It isn’t security that will keep some of the stars from walking the red carpet today, though our Jeanne Wright reports that it is more detailed than she’s ever seen it. Rather, it is an ill-advised request from producers of tonight’s show on ABC who are hoping to surprise viewers with star presenters we don’t already know are to be there. So, instead of exiting the limo to the cheers of 600-plus fans who won a spot in the bleachers, stars like Whoopi Goldberg (who yesterday let it slip she’s coming) or, say, some other previous Oscar winners like Halle Berry or Julia Roberts, or, my personal favorite George Clooney (I’m just guessing here), are expected to sneak in a back door so they don’t get seen by the massive press contingent. What is wrong with this picture?
Well, first, it doesn’t serve the audience well. I don’t know about you but I have TiVo set for the pre-shows on E! and TV Guide Network because I want to see everyone I can. (Even ABC has a live pre-show on at 8 p.m. ET so you’d thing they’d want a little glitz for that.) Second, you can imagine how the whole idea is going down with the reporters, photographers, bloggers and pre-show hosts who need stars, stars, and more stars to do their jobs. There has been grousing about it all weekend. Third, I can’t imagine it’s going over well with the stars themselves, particularly the women who have spent the entire day with hairdressers, make-up artists and stylists getting ready for their close-up.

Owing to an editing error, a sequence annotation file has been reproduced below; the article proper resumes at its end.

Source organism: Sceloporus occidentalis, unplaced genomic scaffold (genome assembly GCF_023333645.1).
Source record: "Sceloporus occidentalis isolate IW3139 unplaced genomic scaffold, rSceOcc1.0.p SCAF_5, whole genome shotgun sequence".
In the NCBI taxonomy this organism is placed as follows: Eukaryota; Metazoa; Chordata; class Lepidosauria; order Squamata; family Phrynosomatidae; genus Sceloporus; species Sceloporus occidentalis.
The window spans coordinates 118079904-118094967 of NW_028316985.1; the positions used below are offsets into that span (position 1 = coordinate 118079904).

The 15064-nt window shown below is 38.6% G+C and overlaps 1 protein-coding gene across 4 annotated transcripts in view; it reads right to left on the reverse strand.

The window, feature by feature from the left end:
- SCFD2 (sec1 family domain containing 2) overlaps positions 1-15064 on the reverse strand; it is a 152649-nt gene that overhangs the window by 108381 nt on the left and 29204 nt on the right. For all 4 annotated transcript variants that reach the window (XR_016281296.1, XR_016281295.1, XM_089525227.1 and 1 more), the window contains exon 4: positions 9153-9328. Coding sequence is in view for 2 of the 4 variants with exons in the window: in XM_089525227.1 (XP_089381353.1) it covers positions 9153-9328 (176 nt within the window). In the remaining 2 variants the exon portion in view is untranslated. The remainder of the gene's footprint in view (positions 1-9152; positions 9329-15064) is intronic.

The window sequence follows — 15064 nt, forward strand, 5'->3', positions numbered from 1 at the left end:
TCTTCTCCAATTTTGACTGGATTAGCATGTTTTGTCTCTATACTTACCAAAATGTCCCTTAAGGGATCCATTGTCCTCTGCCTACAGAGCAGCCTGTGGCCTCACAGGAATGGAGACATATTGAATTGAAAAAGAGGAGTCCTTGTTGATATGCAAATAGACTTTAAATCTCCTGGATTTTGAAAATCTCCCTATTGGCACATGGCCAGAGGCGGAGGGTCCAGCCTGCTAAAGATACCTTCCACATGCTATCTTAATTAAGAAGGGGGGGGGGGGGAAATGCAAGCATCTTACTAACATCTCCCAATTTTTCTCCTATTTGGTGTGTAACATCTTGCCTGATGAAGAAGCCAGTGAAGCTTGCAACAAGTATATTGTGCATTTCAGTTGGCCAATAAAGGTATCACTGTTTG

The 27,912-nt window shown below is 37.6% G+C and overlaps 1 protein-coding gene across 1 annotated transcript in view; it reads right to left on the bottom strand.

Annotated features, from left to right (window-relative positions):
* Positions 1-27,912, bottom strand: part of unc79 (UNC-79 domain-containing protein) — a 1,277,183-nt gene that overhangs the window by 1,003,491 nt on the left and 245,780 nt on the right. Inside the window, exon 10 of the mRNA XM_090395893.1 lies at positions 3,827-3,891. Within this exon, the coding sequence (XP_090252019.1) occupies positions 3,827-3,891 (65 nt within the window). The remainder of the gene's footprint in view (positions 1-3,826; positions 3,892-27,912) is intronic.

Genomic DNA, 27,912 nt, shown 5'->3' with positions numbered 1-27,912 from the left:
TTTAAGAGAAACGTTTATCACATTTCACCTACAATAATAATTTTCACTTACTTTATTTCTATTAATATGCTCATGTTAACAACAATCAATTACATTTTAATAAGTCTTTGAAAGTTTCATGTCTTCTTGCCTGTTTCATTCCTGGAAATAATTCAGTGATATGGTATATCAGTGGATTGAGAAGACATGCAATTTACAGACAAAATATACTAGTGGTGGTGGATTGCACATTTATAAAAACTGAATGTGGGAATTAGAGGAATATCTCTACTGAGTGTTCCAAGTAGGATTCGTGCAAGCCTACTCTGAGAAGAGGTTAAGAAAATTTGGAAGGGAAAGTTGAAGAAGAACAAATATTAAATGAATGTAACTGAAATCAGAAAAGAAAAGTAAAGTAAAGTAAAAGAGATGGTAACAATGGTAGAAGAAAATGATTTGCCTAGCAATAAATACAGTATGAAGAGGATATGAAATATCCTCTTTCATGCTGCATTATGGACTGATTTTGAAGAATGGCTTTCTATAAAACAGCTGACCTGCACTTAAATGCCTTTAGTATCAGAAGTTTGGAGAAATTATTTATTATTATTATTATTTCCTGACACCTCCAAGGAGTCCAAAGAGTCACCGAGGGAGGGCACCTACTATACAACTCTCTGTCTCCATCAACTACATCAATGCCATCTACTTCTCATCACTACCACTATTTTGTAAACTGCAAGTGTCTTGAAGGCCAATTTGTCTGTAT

In fact, most of the female stars on the carpet won’t be wearing anything of their own and they justify borrowing dresses, bags, jewels, even shoes with the idea that it does the designers good if they are seen in their work. Whether that’s actually true can be argued, and Washington Post fashion writer Robin Givhan’s does just that in her On Culture column today. She dares to suggest: “If stars can afford million dollar homes, personal assistants, trainers, cooks, nannies, therapists, publicists and gurus, then the can afford to buy their own party clothes. And the diamonds to go with them.”
I’ll never forget the disdain with which I heard Julie Christie replied to a reporter (no, not me, really) who asked her after her win for best actress at the Screen Actors Guild Award last year, “Whose pants are you wearing tonight.” The lovely Christie, that is her at right from that night, looked at the writer as if she were from another planet and replied “these are my own pants.”